4 questions about malnutrition
What is malnutrition?
The world's agricultural production would be enough to feed the entire population of the planet. So why is there malnutrition today? While inequalities in the distribution of resources and the impact of climate change play an important role, armed conflicts and political instability are the main causes of the biggest food crises in recent years. For example, the conflict in South Sudan has turned agricultural areas into war zones and caused an increase in food prices. More than half of the country's inhabitants are malnourished. Children are among the most vulnerable groups in these crises.
1. What is malnutrition?
Contrary to popular belief, malnutrition does not only affect those who suffer from food shortages. It also covers industrialised countries in regions where there is an abundance of food. It can be caused by a lack of essential nutrients but also by inadequate nutrition. According to the World Health Organization (WHO), malnutrition is the consequence of undernourishment, leading to deficiencies or underweight, or of overweight, causing illnesses such as heart disease and diabetes.
2. What are the different types of malnutrition?
There are two forms of malnutrition: acute and chronic. The first is most often deadly and develops due to a significant lack of quality food, diarrhoea or malaria. It can be severe or moderate depending on physical affect, such as oedema or general weight loss. Chronic malnutrition, as its name indicates, affects a person for a long period of time, for example because of a situation of persistent poverty.
3. What are the consequences of malnutrition on children?
According to Unicef, nearly half of all deaths of children under five worldwide are due to malnutrition. “We are talking about the critical period of the child’s first 1000 days, from conception to two years of age. A severely malnourished mother will pass on these deficiencies to her baby and will be less able to take care of it,” explains Martin Morand, Tdh expert in emergency aid. “Even though death by starvation is rare, it can happen quickly to babies. It weakens the immune system and makes children very vulnerable to diseases such as cholera and measles.” Malnutrition can also cause irreversible damage to children like growth delays, cognitive impairment and blindness.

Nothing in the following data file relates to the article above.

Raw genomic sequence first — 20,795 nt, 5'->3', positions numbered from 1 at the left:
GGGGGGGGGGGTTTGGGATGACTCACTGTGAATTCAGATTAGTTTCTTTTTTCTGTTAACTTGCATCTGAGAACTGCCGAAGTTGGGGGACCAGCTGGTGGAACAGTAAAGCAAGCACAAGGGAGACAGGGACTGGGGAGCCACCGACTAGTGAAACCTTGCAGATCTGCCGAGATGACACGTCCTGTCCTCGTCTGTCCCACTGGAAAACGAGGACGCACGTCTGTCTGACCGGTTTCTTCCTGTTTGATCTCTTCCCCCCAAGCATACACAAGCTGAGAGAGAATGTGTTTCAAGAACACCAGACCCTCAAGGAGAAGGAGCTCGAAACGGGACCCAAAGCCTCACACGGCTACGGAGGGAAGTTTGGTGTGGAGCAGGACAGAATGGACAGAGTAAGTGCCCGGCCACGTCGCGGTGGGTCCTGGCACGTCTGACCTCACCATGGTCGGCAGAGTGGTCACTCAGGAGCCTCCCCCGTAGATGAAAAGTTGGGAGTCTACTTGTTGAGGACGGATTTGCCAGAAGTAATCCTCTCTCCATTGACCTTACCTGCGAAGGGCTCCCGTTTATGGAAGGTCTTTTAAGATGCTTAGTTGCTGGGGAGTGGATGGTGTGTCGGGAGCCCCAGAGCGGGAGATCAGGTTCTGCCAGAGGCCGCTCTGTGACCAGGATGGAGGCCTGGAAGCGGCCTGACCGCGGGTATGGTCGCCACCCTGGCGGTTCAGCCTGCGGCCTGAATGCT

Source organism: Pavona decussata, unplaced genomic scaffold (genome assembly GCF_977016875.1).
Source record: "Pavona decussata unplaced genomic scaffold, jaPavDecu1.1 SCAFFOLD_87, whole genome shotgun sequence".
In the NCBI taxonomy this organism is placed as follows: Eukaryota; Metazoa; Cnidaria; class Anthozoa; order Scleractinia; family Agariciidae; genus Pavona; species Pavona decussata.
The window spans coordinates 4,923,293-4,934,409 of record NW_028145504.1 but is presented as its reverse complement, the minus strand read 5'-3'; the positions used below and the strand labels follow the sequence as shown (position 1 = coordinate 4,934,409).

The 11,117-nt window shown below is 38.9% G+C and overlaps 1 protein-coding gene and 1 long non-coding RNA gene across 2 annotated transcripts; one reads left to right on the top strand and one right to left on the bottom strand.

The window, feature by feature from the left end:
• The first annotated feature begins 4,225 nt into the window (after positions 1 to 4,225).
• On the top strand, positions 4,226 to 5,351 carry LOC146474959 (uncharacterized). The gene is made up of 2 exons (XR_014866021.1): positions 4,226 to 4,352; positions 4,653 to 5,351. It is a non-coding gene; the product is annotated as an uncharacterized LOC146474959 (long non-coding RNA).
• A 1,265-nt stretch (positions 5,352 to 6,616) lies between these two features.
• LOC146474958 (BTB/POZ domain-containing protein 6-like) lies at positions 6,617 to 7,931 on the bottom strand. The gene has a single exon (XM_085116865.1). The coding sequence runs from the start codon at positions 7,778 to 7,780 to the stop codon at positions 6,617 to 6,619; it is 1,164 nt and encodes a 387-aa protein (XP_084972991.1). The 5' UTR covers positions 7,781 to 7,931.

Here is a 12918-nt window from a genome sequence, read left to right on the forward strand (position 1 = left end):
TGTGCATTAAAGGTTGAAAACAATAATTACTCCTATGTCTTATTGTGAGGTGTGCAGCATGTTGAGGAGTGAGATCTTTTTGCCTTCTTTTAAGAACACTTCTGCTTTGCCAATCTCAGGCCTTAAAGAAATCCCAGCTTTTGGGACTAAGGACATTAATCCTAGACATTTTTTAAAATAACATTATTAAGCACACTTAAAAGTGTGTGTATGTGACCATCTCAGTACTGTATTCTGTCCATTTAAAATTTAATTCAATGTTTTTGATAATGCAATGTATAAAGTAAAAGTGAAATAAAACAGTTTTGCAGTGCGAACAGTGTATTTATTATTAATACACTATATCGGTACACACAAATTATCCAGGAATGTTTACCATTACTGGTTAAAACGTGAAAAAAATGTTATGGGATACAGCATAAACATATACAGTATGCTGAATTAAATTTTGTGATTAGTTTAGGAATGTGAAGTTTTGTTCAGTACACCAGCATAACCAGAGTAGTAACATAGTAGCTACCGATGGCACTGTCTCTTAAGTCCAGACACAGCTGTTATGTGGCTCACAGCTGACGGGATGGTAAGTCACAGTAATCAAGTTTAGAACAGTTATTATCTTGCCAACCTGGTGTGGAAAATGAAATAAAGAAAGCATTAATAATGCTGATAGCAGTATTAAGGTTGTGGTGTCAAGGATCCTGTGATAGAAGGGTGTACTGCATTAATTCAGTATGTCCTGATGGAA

4. How can we fight malnutrition?
Prevention is better than cure. Ensuring food security, for example through urban agriculture, allows families without access to their land due to civil war to survive. When a food crisis occurs, dry rations distributions mitigate the effects on affected families.
But sometimes, emergency measures are needed to save malnourished children’s lives. For example, when thousands of Rohingya children fleeing out of Myanmar arrived severely malnourished in the camps of Bangladesh, the medical care for mothers and children, as well as rations of plumpy'nut, a highly nutritious paste, were part of the humanitarian aid given to families. At the same time, water purification and hygiene awareness raising contribute to the protection of children against illnesses and to the prevention of epidemics.
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